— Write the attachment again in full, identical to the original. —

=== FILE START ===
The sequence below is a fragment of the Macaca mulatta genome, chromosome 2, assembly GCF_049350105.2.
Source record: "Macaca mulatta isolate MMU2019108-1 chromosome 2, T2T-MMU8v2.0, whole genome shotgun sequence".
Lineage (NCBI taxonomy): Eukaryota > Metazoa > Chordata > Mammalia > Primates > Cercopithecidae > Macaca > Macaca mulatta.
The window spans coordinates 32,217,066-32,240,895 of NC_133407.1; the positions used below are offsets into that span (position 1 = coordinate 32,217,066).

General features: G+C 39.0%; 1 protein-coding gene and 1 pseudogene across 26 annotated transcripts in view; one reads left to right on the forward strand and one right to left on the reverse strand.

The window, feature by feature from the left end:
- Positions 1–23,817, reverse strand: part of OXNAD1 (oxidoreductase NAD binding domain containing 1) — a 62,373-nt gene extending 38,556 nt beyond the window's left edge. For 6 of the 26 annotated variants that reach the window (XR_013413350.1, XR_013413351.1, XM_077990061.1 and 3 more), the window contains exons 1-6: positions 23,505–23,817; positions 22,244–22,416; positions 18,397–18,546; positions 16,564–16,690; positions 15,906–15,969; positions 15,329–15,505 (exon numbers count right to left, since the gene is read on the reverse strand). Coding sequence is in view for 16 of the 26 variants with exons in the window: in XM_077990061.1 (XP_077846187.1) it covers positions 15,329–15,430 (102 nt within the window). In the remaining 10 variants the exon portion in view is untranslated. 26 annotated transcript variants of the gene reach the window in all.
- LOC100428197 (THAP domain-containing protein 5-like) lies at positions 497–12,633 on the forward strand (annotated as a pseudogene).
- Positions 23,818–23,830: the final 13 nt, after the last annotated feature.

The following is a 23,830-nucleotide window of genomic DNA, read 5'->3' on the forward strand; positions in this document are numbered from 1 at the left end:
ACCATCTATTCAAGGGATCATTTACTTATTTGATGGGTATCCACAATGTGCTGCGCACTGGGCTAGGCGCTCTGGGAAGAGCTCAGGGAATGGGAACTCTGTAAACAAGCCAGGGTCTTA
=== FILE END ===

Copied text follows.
The sequence below is a fragment of the Macaca mulatta genome, chromosome 2, assembly GCF_049350105.2.
Source record: "Macaca mulatta isolate MMU2019108-1 chromosome 2, T2T-MMU8v2.0, whole genome shotgun sequence".
Lineage (NCBI taxonomy): Eukaryota > Metazoa > Chordata > Mammalia > Primates > Cercopithecidae > Macaca > Macaca mulatta.
The window spans coordinates 32,217,066-32,240,895 of NC_133407.1; the positions used below are offsets into that span (position 1 = coordinate 32,217,066).

General features: G+C 39.0%; 1 protein-coding gene and 1 pseudogene across 26 annotated transcripts in view; one reads left to right on the forward strand and one right to left on the reverse strand.

The window, feature by feature from the left end:
- Positions 1–23,817, reverse strand: part of OXNAD1 (oxidoreductase NAD binding domain containing 1) — a 62,373-nt gene extending 38,556 nt beyond the window's left edge. For 6 of the 26 annotated variants that reach the window (XR_013413350.1, XR_013413351.1, XM_077990061.1 and 3 more), the window contains exons 1-6: positions 23,505–23,817; positions 22,244–22,416; positions 18,397–18,546; positions 16,564–16,690; positions 15,906–15,969; positions 15,329–15,505 (exon numbers count right to left, since the gene is read on the reverse strand). Coding sequence is in view for 16 of the 26 variants with exons in the window: in XM_077990061.1 (XP_077846187.1) it covers positions 15,329–15,430 (102 nt within the window). In the remaining 10 variants the exon portion in view is untranslated. 26 annotated transcript variants of the gene reach the window in all.
- LOC100428197 (THAP domain-containing protein 5-like) lies at positions 497–12,633 on the forward strand (annotated as a pseudogene).
- Positions 23,818–23,830: the final 13 nt, after the last annotated feature.

The following is a 23,830-nucleotide window of genomic DNA, read 5'->3' on the forward strand; positions in this document are numbered from 1 at the left end:
ACCATCTATTCAAGGGATCATTTACTTATTTGATGGGTATCCACAATGTGCTGCGCACTGGGCTAGGCGCTCTGGGAAGAGCTCAGGGAATGGGAACTCTGTAAACAAGCCAGGGTCTTA